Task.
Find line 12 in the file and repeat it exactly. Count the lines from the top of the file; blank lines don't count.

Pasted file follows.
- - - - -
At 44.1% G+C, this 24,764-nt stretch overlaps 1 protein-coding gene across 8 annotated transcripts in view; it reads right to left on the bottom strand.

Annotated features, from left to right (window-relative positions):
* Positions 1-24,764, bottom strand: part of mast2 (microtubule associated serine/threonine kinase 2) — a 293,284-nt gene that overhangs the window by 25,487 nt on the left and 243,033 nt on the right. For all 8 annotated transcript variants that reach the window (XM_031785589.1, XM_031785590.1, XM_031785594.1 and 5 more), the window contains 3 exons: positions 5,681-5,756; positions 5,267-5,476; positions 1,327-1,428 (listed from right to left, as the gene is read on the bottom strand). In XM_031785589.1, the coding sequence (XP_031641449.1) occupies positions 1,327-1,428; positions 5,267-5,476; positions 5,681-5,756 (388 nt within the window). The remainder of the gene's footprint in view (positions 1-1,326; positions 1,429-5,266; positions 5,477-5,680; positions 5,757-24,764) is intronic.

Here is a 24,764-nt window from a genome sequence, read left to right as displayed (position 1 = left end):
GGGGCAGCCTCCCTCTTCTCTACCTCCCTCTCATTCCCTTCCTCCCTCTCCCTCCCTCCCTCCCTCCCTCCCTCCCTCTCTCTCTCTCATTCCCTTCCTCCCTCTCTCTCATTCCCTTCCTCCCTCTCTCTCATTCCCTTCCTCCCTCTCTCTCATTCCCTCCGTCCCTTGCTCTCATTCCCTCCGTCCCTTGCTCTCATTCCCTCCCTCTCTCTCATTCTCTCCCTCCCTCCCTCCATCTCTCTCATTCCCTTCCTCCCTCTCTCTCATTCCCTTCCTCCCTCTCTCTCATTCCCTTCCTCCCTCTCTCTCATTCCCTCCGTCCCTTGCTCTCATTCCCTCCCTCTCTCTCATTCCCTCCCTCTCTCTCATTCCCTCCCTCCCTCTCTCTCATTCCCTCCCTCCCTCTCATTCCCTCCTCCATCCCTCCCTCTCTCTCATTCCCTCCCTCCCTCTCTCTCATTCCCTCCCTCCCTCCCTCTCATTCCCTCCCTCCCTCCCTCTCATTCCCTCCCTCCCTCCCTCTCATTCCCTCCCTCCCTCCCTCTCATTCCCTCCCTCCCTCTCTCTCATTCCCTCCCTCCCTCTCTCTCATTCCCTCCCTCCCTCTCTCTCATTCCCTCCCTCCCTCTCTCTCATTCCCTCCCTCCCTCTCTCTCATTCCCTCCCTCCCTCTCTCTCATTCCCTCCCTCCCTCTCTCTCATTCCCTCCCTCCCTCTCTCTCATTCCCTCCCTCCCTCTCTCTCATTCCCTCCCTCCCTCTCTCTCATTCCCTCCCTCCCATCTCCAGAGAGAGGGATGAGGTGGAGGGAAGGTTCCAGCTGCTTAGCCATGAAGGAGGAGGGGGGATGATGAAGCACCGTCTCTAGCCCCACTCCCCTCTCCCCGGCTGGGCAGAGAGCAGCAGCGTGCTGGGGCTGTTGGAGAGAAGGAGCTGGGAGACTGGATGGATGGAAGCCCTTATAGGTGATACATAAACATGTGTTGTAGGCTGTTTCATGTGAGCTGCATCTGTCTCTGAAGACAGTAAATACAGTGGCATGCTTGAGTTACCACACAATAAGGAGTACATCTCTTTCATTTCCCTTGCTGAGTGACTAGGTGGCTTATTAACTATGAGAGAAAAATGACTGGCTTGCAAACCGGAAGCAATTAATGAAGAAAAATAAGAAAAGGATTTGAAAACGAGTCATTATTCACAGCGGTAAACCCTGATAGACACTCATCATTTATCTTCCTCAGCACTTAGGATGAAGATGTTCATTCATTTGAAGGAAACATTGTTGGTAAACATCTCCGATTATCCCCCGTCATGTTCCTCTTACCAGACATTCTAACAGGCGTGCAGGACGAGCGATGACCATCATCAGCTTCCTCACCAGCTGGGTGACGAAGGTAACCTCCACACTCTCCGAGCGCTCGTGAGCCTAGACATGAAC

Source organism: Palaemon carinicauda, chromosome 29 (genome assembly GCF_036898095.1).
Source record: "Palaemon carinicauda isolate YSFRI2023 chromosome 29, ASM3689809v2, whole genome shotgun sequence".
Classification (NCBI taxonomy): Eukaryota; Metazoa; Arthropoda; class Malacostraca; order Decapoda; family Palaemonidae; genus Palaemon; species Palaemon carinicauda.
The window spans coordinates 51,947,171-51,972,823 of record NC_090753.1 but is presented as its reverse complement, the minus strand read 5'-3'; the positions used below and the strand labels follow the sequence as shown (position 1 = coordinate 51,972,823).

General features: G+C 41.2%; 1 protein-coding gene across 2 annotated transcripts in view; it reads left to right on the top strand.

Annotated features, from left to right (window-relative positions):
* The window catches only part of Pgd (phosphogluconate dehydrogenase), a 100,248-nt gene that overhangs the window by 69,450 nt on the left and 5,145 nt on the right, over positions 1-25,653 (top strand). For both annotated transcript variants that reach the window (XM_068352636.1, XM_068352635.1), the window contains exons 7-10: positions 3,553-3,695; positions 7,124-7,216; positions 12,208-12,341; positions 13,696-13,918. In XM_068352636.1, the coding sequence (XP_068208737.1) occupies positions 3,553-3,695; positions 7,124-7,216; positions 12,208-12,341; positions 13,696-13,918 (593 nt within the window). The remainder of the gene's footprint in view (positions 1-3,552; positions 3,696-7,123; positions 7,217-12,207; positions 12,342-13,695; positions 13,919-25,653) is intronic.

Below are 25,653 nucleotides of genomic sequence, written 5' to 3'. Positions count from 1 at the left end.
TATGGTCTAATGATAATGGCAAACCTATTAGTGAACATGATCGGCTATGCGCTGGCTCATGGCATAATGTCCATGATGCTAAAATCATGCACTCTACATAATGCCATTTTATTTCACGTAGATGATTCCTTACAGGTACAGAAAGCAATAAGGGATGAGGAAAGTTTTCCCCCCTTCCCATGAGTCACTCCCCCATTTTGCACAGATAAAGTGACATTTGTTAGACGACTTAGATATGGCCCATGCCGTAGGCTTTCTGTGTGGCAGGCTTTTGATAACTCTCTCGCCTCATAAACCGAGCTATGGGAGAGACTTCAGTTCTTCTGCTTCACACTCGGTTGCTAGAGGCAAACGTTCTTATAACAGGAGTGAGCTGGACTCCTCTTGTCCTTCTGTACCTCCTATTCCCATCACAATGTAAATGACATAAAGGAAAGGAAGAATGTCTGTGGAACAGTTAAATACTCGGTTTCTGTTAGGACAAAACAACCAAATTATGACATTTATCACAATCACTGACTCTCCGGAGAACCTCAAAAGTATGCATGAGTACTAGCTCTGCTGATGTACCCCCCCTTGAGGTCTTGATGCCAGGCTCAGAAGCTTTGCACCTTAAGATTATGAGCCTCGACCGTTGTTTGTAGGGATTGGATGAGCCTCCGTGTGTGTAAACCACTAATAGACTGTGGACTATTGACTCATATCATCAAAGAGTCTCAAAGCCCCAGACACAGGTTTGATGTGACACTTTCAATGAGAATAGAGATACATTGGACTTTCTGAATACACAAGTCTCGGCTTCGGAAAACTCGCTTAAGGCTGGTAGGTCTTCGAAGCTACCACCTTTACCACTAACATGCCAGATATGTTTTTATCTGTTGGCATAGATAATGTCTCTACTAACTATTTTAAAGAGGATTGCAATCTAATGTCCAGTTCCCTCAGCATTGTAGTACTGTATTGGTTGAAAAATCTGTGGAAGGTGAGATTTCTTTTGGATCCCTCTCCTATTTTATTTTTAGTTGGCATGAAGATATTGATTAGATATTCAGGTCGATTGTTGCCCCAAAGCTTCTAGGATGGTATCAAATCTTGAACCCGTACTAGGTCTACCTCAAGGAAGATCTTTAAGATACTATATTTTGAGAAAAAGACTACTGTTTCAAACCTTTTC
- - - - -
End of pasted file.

* The window catches only part of Pgd (phosphogluconate dehydrogenase), a 100,248-nt gene that overhangs the window by 69,450 nt on the left and 5,145 nt on the right, over positions 1-25,653 (top strand). For both annotated transcript variants that reach the window (XM_068352636.1, XM_068352635.1), the window contains exons 7-10: positions 3,553-3,695; positions 7,124-7,216; positions 12,208-12,341; positions 13,696-13,918. In XM_068352636.1, the coding sequence (XP_068208737.1) occupies positions 3,553-3,695; positions 7,124-7,216; positions 12,208-12,341; positions 13,696-13,918 (593 nt within the window). The remainder of the gene's footprint in view (positions 1-3,552; positions 3,696-7,123; positions 7,217-12,207; positions 12,342-13,695; positions 13,919-25,653) is intronic.